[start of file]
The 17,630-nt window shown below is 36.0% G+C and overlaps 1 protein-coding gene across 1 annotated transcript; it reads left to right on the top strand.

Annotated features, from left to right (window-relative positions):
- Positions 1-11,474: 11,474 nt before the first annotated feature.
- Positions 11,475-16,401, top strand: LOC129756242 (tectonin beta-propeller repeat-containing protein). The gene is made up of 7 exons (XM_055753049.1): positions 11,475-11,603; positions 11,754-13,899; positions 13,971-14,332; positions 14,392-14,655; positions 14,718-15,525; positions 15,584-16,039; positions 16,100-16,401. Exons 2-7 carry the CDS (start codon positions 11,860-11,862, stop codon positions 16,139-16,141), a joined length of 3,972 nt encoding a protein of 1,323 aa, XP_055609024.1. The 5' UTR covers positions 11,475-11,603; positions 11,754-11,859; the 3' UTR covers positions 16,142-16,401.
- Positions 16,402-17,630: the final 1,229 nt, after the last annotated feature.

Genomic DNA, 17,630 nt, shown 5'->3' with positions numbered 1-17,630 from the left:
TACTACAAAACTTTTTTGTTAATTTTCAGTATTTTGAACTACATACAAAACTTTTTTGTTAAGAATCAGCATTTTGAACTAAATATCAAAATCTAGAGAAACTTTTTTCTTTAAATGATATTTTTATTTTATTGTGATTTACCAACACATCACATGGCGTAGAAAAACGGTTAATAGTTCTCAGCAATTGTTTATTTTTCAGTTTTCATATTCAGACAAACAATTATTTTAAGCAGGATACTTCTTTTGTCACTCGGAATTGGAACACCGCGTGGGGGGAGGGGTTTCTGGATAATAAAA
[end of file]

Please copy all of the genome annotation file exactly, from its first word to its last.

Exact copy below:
The 17,630-nt window shown below is 36.0% G+C and overlaps 1 protein-coding gene across 1 annotated transcript; it reads left to right on the top strand.

Annotated features, from left to right (window-relative positions):
- Positions 1-11,474: 11,474 nt before the first annotated feature.
- Positions 11,475-16,401, top strand: LOC129756242 (tectonin beta-propeller repeat-containing protein). The gene is made up of 7 exons (XM_055753049.1): positions 11,475-11,603; positions 11,754-13,899; positions 13,971-14,332; positions 14,392-14,655; positions 14,718-15,525; positions 15,584-16,039; positions 16,100-16,401. Exons 2-7 carry the CDS (start codon positions 11,860-11,862, stop codon positions 16,139-16,141), a joined length of 3,972 nt encoding a protein of 1,323 aa, XP_055609024.1. The 5' UTR covers positions 11,475-11,603; positions 11,754-11,859; the 3' UTR covers positions 16,142-16,401.
- Positions 16,402-17,630: the final 1,229 nt, after the last annotated feature.

Genomic DNA, 17,630 nt, shown 5'->3' with positions numbered 1-17,630 from the left:
TACTACAAAACTTTTTTGTTAATTTTCAGTATTTTGAACTACATACAAAACTTTTTTGTTAAGAATCAGCATTTTGAACTAAATATCAAAATCTAGAGAAACTTTTTTCTTTAAATGATATTTTTATTTTATTGTGATTTACCAACACATCACATGGCGTAGAAAAACGGTTAATAGTTCTCAGCAATTGTTTATTTTTCAGTTTTCATATTCAGACAAACAATTATTTTAAGCAGGATACTTCTTTTGTCACTCGGAATTGGAACACCGCGTGGGGGGAGGGGTTTCTGGATAATAAAA